Frisby’s was one of the earliest chains of boot and shoe shops to develop in England. The founder, Joseph Frisby (1848-1902), was the son of an agricultural worker from Frisby on the Wreake in Leicestershire. In 1871 he married Harriett Rowley, whose brother Robert was a hosiery manufacturer in nearby Syston.
Joseph entered business in Leicester, setting up as a general dealer at 59 Belgrave Gate. Although described in the Census of 1871 as ‘tobacconist’, by 1872 – when a pair of boots was stolen from an iron rod outside his shop – Joseph was selling footwear. After a spot of financial trouble in 1873 he seems to have concentrated on selling boots and shoes, to the exclusion of all else.
Frisby soon branched out. He ran market stalls in several distant towns on different days of the week. Every Saturday, for example, he manned a stall in the Cattle Market in Chesterfield, and on Wednesdays he traded from Powis Market Hall, Oswestry. For the remainder of the week, the stock for the Oswestry stall was stored in boxes and kept in the Market Hall. Aberystwyth and Wakefield markets were also attended regularly by Frisby in the late 1870s. One widow who stole a pair of shoes from the Wakefield stall received the harsh sentence of 10 years penal servitude.
Frisby opened branch shops as well as market stalls, for example on King Street, Huddersfield. He had to employ assistants to help run these outlets and, for preference, his managers were married men. By 1880 Joseph’s brother William Frisby (1851-1924) had moved with his family to Dorchester, where he managed one of the largest branches, at 14 South Street. This traded as ‘Frisby’s Great Leicester Boot warehouse’ and was augmented by new premises across the road at 7 South Street in 1899. Another important branch, trading under the same name, was at 35-37 Market Street, Lichfield. The shops offered a boot and shoe repair service.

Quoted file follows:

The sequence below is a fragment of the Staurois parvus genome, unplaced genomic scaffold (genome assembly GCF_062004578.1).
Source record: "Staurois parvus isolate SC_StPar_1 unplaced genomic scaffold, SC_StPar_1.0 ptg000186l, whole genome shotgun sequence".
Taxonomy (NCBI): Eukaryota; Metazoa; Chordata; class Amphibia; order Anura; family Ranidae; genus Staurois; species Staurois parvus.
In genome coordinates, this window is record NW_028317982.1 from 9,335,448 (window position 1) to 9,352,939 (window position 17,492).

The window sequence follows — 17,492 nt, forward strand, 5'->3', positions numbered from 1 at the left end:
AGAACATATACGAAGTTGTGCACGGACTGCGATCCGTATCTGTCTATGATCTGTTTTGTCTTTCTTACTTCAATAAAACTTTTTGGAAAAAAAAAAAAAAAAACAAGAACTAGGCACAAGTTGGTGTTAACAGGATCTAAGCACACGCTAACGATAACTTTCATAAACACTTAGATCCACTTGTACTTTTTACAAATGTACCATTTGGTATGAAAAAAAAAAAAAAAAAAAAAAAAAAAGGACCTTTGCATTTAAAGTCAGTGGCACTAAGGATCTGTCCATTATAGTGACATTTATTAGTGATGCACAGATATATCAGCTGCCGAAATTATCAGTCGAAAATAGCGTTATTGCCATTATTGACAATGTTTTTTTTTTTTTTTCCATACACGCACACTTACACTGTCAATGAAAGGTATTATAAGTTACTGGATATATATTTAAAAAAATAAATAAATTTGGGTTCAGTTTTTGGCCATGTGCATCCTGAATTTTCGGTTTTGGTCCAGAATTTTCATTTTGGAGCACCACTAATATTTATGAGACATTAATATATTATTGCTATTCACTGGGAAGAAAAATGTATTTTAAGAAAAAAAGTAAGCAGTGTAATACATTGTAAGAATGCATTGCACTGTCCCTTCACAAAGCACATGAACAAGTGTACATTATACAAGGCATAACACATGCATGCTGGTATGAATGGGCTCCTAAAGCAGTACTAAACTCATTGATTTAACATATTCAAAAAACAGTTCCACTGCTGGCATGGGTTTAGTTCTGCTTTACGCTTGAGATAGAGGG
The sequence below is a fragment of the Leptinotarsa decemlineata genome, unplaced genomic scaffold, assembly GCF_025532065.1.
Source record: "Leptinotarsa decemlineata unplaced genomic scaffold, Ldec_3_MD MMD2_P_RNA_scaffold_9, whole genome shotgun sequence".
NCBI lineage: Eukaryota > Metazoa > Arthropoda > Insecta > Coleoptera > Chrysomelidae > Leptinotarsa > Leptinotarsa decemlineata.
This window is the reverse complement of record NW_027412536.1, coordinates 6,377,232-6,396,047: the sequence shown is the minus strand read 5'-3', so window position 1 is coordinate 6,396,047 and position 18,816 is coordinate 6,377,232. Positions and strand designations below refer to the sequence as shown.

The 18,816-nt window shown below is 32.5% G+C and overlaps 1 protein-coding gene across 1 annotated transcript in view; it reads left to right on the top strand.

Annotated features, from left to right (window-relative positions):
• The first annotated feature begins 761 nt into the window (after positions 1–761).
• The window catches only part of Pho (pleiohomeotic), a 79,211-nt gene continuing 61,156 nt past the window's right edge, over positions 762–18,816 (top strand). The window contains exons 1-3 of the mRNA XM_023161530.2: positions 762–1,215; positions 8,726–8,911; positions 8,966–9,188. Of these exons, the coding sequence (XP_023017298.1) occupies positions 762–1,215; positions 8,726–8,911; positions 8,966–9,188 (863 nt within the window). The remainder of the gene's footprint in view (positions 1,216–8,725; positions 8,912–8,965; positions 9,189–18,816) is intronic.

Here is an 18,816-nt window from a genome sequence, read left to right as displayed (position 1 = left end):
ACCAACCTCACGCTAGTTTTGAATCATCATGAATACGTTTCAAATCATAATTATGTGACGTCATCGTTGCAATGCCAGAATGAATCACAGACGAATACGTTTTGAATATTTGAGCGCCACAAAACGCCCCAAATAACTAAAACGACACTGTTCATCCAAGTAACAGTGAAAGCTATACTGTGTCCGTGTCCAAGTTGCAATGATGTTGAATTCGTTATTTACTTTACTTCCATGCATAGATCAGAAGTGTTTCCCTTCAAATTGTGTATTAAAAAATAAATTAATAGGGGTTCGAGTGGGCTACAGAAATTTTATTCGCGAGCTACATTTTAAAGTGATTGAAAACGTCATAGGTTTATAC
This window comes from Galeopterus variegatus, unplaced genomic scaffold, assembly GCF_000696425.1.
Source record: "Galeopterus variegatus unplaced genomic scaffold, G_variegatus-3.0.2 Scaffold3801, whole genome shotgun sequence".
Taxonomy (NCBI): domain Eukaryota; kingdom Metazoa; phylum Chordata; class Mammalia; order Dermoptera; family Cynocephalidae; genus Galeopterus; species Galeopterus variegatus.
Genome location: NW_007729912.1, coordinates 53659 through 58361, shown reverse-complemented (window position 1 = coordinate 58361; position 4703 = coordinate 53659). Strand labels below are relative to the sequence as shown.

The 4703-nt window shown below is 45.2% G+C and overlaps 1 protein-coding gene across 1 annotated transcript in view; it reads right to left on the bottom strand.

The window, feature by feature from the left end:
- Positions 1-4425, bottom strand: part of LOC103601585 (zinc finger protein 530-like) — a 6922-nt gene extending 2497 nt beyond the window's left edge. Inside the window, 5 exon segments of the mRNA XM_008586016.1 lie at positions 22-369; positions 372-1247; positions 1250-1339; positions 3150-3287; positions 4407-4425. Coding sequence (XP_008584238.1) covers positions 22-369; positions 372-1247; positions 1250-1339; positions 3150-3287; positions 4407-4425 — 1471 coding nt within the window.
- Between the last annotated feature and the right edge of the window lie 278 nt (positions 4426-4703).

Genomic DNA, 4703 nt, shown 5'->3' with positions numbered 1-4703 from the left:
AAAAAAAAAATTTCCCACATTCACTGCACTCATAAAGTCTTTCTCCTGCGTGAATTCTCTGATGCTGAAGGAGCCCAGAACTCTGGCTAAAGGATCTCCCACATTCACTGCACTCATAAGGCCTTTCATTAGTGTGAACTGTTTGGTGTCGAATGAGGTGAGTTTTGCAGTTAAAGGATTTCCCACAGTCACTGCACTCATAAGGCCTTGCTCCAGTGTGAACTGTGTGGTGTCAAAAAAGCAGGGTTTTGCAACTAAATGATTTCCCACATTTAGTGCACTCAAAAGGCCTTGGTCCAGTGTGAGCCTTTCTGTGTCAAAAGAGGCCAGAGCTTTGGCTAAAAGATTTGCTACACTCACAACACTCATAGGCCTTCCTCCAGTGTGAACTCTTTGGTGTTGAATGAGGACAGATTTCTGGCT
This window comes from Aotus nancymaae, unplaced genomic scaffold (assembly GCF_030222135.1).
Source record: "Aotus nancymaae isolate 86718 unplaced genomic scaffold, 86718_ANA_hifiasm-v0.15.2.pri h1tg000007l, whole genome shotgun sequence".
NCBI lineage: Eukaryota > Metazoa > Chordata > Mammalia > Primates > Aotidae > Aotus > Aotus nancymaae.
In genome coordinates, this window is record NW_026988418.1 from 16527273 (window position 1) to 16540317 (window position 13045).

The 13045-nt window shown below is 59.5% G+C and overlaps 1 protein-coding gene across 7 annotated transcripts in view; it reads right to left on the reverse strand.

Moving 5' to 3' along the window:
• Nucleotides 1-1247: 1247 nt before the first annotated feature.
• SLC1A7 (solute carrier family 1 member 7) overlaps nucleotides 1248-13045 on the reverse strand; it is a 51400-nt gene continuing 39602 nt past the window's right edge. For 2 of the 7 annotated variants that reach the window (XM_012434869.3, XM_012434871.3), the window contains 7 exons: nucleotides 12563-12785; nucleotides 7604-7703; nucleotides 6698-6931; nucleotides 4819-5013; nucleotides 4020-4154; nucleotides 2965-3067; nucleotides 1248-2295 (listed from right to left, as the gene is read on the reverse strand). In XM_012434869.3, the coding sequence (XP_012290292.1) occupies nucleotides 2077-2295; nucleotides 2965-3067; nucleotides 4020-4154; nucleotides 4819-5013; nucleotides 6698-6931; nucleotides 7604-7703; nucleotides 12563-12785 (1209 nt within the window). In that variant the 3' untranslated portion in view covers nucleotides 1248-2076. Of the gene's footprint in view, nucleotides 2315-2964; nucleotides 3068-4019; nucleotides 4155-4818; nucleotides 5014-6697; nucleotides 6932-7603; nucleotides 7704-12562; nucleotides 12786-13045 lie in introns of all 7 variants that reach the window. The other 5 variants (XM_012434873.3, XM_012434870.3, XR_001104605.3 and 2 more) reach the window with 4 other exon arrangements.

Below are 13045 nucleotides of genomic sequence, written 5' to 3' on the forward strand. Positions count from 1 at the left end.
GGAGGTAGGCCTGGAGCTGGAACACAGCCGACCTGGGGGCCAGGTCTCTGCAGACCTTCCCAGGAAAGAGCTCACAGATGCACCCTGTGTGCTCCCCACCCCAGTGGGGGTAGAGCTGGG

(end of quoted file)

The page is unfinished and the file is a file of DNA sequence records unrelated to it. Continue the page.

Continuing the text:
Joseph Frisby ended his days in a large house, ‘Stoneleigh’, on Knighton Park Road in Leicester. His son Joseph Rowley Frisby (1879-1929) continued to run the business. His daughter Elizabeth is rather better known, as a suffragette who burned down Blaby railway station.
Frisby’s escaped the clutches of Charles Clore in the 1950s and 1960s. It remained a privately-owned family firm until 1982, when it had 156 outlets. In that year it was bought for £6 million by Ward White, which owned Tuf shoes and a chain named Wyles.
As with so many chain stores from the past, the biggest clue to identifying Frisby’s shops is the lettering that survives on the terrazzo floors of entrance lobbies. These lobbies were usually trapezoidal in plan. Similarities between the shopfronts in Weston-super Mare and Cullompton – with square mottled brown tiles that recall mid-century fire surrounds – indicate a house style, although the simplified lettering at Weston suggests a slightly later date.
This blog will be updated as additional examples of Frisby’s shops come to light. Please let me know of examples you come across.